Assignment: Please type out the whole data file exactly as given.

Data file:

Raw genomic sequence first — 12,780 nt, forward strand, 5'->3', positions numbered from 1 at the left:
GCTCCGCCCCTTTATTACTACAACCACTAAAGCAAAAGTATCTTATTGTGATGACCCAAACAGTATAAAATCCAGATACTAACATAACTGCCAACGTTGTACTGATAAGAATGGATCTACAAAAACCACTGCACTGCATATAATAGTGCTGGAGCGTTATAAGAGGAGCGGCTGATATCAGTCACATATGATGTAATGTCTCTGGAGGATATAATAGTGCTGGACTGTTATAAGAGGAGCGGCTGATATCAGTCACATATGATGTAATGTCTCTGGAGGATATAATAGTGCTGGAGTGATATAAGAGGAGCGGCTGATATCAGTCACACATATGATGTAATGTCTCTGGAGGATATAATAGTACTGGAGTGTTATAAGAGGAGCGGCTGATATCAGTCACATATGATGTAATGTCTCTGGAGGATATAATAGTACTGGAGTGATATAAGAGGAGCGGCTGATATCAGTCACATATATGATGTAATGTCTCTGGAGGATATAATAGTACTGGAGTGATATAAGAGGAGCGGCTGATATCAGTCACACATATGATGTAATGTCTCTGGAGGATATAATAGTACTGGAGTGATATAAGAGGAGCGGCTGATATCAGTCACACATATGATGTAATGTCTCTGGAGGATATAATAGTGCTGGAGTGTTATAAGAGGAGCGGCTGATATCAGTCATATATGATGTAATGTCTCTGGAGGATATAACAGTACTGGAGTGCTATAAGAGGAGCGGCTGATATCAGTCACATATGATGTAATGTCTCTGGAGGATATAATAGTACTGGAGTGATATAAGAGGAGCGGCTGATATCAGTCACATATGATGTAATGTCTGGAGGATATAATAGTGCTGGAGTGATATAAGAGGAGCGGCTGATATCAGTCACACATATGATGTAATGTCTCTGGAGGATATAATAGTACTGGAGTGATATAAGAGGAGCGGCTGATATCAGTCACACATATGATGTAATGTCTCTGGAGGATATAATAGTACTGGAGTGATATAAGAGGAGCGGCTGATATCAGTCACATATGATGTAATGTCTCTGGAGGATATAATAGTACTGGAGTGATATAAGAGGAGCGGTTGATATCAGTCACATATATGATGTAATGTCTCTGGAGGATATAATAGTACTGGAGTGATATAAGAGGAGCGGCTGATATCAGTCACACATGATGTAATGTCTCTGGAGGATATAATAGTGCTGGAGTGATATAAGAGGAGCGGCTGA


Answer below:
Raw genomic sequence first — 12,780 nt, forward strand, 5'->3', positions numbered from 1 at the left:
GCTCCGCCCCTTTATTACTACAACCACTAAAGCAAAAGTATCTTATTGTGATGACCCAAACAGTATAAAATCCAGATACTAACATAACTGCCAACGTTGTACTGATAAGAATGGATCTACAAAAACCACTGCACTGCATATAATAGTGCTGGAGCGTTATAAGAGGAGCGGCTGATATCAGTCACATATGATGTAATGTCTCTGGAGGATATAATAGTGCTGGACTGTTATAAGAGGAGCGGCTGATATCAGTCACATATGATGTAATGTCTCTGGAGGATATAATAGTGCTGGAGTGATATAAGAGGAGCGGCTGATATCAGTCACACATATGATGTAATGTCTCTGGAGGATATAATAGTACTGGAGTGTTATAAGAGGAGCGGCTGATATCAGTCACATATGATGTAATGTCTCTGGAGGATATAATAGTACTGGAGTGATATAAGAGGAGCGGCTGATATCAGTCACATATATGATGTAATGTCTCTGGAGGATATAATAGTACTGGAGTGATATAAGAGGAGCGGCTGATATCAGTCACACATATGATGTAATGTCTCTGGAGGATATAATAGTACTGGAGTGATATAAGAGGAGCGGCTGATATCAGTCACACATATGATGTAATGTCTCTGGAGGATATAATAGTGCTGGAGTGTTATAAGAGGAGCGGCTGATATCAGTCATATATGATGTAATGTCTCTGGAGGATATAACAGTACTGGAGTGCTATAAGAGGAGCGGCTGATATCAGTCACATATGATGTAATGTCTCTGGAGGATATAATAGTACTGGAGTGATATAAGAGGAGCGGCTGATATCAGTCACATATGATGTAATGTCTGGAGGATATAATAGTGCTGGAGTGATATAAGAGGAGCGGCTGATATCAGTCACACATATGATGTAATGTCTCTGGAGGATATAATAGTACTGGAGTGATATAAGAGGAGCGGCTGATATCAGTCACACATATGATGTAATGTCTCTGGAGGATATAATAGTACTGGAGTGATATAAGAGGAGCGGCTGATATCAGTCACATATGATGTAATGTCTCTGGAGGATATAATAGTACTGGAGTGATATAAGAGGAGCGGTTGATATCAGTCACATATATGATGTAATGTCTCTGGAGGATATAATAGTACTGGAGTGATATAAGAGGAGCGGCTGATATCAGTCACACATGATGTAATGTCTCTGGAGGATATAATAGTGCTGGAGTGATATAAGAGGAGCGGCTGA